Nevertheless, although early abstinence syndrome may be an important clinical problem, the most difficult aspect of the treatment of addiction is the protracted abstinence syndrome, one of the main factors contributing to relapse. Indeed, in the first days after cessation of prolonged drug use an acute withdrawal syndrome is observed, which consists of physiological changes (i.e., agitation, hyperalgesia, tachycardia, hypertension, diarrhea, and vomiting) and a variety of phenomena, i.e., cardiovascular, visceral, thermoregulatory, and subjective changes including a depressive state that may persist for months or more after the last dose of opiate. Thus, the main challenge in the management of opioid addiction is to develop a pharmacotherapy to minimize the short-term withdrawal syndrome and protracted opiate abstinence syndrome. Compounds used classically for clinical treatment of opiate withdrawal, such as clonidine and methadone, were investigated using a spontaneous abstinence, and their effects were compared with those of RB 101. As previously mentioned, methadone is the opiate agonist most currently used for maintenance treatment, and the D2-adrenoceptor agonist, clonidine, is the most effective nonopioid drug for improving some aspects of opiate withdrawal (44).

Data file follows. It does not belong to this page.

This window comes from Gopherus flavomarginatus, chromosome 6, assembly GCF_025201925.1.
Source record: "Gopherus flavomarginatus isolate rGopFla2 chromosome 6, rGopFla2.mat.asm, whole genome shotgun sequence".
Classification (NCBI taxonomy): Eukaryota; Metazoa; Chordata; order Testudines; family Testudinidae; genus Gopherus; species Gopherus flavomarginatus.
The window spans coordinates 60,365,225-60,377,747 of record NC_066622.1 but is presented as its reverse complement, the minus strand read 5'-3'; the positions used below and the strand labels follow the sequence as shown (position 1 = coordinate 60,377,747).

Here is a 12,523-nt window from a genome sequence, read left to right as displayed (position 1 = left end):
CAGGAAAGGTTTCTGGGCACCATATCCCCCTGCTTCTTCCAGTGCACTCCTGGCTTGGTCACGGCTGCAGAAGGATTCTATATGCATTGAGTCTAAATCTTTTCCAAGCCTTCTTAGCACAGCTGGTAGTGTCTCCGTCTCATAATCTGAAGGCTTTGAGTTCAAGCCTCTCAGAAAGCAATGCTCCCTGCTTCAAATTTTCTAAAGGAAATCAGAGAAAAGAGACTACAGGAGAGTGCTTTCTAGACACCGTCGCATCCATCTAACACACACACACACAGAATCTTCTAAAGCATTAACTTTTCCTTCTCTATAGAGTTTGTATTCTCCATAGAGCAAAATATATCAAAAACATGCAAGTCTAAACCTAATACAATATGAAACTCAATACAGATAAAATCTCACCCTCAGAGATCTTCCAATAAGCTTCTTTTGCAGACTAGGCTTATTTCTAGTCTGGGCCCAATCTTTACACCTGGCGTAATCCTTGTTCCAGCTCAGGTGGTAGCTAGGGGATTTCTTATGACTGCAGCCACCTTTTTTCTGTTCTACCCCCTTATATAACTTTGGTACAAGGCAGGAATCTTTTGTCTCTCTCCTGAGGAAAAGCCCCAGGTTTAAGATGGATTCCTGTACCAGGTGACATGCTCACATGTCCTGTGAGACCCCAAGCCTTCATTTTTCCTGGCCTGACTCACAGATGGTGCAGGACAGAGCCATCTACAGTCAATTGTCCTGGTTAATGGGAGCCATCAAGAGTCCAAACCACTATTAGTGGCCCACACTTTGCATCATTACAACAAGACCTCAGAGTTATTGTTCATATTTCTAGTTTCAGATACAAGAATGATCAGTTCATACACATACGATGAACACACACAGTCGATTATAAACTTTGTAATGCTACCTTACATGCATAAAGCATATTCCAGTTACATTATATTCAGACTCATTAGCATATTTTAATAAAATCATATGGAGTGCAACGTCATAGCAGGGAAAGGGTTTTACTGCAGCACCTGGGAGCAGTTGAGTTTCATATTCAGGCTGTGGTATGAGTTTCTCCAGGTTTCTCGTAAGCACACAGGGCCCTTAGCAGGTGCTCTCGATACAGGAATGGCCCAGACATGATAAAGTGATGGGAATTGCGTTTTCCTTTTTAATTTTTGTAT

As expected, the effect of clonidine was limited to spontaneous withdrawal, while methadone was effective in reducing the withdrawal syndrome and appeared to be an efficient treatment in the maintenance period (45). The responses induced by RB 101 in this model of spontaneous withdrawal were similar to those induced by methadone (45) (Fig. 4). Thus, RB 101 could be particularly interesting as a therapeutic alternative in the maintenance of opiate addicts, especially to avoid methadone-dependence risk. Moreover, interestingly, it has been suggested that defects in the endogenous opioid systems might be involved in the etiology of depression. Accordingly, the behavioral responses triggered by forced swimming, conditioned suppression of motility, and learned helplessness, which are currently used as animal tests to screen antidepres-sants, were attenuated by treatment with dual inhibitors (46-50). These experiments have demonstrated that the inhibitors could modulate the functioning of the meso-corticolimbic and nigrostriatal dopaminergic systems, which are implicated in mood control and connected with enkephalin pathways. In line with this finding, the increased levels of endogenous enkephalins induced by RB 101 produce antidepressant-like effects, which were suppressed by both the Qopioid antagonist naltrindole and the dopamine D1 antagonist SCH23390 (47) (Fig. 5).